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I want to know if there is a decidable theory in propositional logic whose consequences are not decidable.

If there is, can we have a constructive example or we can only prove the existence of it?

If there is not, how can I prove that?

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Hint: Let us consider for every $X \subseteq \mathbb{N}$ the theory $T_X$ which is the one generated by the set $\{p_n:n \in X\}$ of variables. Can you consider some X such that $\{p_n:n \in X\}$ is not decidable but $T_X$ is recursively enumerable? –  boumol Nov 26 '12 at 12:03
    
With your hypotheses that $ \lbrace p_{n}:n \in X \rbrace $, X must be undecidable. But now I don't have any answer to your question, and think with answer of Carl Mummert It seems I can answer your question. Thanks –  Farshad Nahangi Nov 27 '12 at 4:44
    
Let $X\subset \mathbb{N} $ be a simple set. Simple sets are recursively enumerable but are not computable.(The definition and proofs are in this compendium: [Dag Normann, Introduction to computability theory, The University of Oslo, Department of Mathematics (2010)]. Hence $T_X$ is recursively enumerable, but $\lbrace p_n:n \in X \rbrace $ is not decidable. –  Farshad Nahangi Nov 27 '12 at 20:01
    
I'm sorry, I forgot to give the number of definition and lemmas: Definition 1.3.10 and Lamma 1.3.11 –  Farshad Nahangi Nov 27 '12 at 20:32

1 Answer 1

up vote 5 down vote accepted

Yes, there is, but only when we have access to an infinite set of propositional variables.

In that case, let the variables be $\{p_n : n \in \mathbb{N}\}$ and let $f$ be any computable function. Define a theory $T$ such that, for each $x$, $T$ contains the axiom $p_y\land p_y \land \cdots \land p_y$, where there are $x$ conjuncts and $y = f(x)$. Then $T$ is decidable; to tell whether a formula is an axiom of $T$, ask whether it is a conjunction of some variable $p_m$ with itself some number $n$ times, and then ask whether $f(n) = m$; the formula is in $T$ if and only if both questions come back "Yes". But, given $y$, $T$ has $p_y$ as a consequence if and only if $y$ is in the range of $f$, so if we can decide the consequences of $T$ then we can decide the range of $f$. Because there are computable functions whose range is not computable, this gives the desired example.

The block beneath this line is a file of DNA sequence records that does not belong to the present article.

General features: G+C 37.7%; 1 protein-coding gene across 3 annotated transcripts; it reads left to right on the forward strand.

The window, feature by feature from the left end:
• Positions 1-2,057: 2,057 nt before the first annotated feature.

If there are only $n$ variables then there are only $2^{2^n}$ possible formulas up to logical equivalence, because each formula is uniquely determined up to equivalence by the set of rows of the truth table of $n$ variables that make the formula true, and there are $2^n$ rows. Thus we may make a program in which we hard-code a table showing whether $T$ implies each of these equivalence classes. Given a formula, we just compute what equivalence class it is in and then look at the table to see whether $T$ implies that class.

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Dear professor. I appreciate your help. Best regard. –  Farshad Nahangi Nov 27 '12 at 4:35

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